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Sunday, October 26, 2014

Tighter gun control will save children's lives
(Page 2 of 3)
Right after Newtown, President Obama proposed a bill to ban assault rifles, a moderate, simple and stunningly obvious beginning to better gun control. It died in Congress. Every overture toward remediating the gun problem in America has been met by the gun lobby’s well-financed resistance.

Last week, the morning after the State of the Union address, in which the president said he would resurrect the gun control initiative, a group of Democratic lawmakers, led by Reps. Alan Lowenthal and Mike Thompson of California and Elizabeth Esty of Connecticut (Newtown’s district) began a new push. They issued a resolution stating that gun violence is a public health issue and called for an expansion of enforceable background checks for all commercial gun sales, “improving the mental health system in the United States, and making gun trafficking a federal crime.”

Esty said she promised her constituents that she would fight on their behalf to reduce gun violence. But politics as usual portends business as usual in our impotent Congress. Four Senate Democrats face challenging contests in conservative states. It is unlikely, therefore, that there will be support for stricter gun control.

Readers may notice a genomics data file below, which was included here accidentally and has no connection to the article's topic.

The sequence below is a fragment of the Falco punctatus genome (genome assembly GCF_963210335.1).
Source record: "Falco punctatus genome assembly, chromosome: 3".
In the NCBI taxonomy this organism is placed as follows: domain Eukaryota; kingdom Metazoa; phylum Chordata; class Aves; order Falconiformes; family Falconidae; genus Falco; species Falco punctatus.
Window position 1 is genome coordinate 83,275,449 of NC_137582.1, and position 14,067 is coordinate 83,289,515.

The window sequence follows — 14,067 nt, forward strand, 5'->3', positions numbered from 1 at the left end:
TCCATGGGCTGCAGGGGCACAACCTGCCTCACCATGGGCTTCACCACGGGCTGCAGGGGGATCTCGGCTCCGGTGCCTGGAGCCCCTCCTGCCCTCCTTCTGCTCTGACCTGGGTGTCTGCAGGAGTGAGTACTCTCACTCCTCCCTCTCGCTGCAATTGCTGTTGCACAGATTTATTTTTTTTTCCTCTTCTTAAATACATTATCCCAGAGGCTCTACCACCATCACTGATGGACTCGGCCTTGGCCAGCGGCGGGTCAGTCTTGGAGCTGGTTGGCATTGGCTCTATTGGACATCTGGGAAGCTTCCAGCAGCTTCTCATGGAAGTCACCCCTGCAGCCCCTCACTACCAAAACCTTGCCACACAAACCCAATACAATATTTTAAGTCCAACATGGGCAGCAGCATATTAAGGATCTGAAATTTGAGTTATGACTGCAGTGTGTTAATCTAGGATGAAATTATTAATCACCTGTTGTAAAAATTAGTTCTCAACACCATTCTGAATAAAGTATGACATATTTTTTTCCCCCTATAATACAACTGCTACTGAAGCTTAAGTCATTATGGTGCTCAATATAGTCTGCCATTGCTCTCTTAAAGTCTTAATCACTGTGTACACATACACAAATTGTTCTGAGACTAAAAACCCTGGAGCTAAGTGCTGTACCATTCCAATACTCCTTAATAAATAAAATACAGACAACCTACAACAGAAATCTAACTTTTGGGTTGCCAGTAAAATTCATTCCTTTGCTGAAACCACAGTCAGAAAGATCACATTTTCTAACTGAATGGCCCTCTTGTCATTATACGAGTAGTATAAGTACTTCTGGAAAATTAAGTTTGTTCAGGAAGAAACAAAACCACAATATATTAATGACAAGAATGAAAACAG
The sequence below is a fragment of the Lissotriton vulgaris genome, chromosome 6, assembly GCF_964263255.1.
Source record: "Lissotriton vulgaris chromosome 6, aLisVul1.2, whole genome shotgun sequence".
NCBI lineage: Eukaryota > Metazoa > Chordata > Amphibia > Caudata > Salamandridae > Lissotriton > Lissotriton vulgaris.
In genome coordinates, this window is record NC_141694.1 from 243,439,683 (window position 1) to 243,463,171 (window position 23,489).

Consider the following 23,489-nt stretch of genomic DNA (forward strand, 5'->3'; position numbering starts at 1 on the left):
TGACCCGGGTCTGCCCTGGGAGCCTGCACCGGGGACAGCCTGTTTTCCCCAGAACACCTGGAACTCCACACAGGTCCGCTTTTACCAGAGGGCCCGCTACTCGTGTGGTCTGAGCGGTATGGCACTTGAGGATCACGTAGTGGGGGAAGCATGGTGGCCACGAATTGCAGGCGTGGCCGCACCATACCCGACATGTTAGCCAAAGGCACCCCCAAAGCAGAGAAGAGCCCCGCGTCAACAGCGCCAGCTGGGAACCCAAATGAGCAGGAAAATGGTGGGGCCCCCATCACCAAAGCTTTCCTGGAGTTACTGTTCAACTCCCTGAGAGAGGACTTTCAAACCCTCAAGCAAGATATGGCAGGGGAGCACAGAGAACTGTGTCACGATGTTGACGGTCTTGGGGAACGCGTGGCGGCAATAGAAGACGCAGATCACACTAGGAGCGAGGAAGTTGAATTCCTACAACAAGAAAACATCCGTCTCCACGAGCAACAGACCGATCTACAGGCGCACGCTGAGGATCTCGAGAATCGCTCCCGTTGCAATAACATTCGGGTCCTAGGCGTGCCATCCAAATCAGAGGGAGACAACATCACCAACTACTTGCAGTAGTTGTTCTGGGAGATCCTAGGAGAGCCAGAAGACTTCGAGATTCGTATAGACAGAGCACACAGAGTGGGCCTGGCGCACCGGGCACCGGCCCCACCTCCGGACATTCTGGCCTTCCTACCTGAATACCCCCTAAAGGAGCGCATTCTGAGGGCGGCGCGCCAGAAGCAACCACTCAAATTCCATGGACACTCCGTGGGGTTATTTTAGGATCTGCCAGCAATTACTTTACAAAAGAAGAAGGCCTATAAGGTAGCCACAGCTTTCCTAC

Even so, people who won’t take no for an answer press on. Groups like Americans for Responsible Solutions, launched by former Rep. Gabby Giffords and her husband, Capt. Mark Kelly, continue to fight for tighter laws. The group paid for television ads before and after Obama’s address, accusing Congress of bowing to the demands of the gun lobby. According to the Huffington Post, groups run by former New York Mayor Michael Bloomberg, Giffords and other gun-control advocates intend to spend more than $25 million in 2014, most of it in the states. Their strategy is to pressure state legislatures and pursue ballot initiatives for stricter gun laws, as well as to defend or attack politicians in this fall’s campaigns based on their gun votes, the officials said.

It’s easy to feel discouraged when faced with the resistance by the NRA after the appalling Newtown tragedy. How many deaths does it take?
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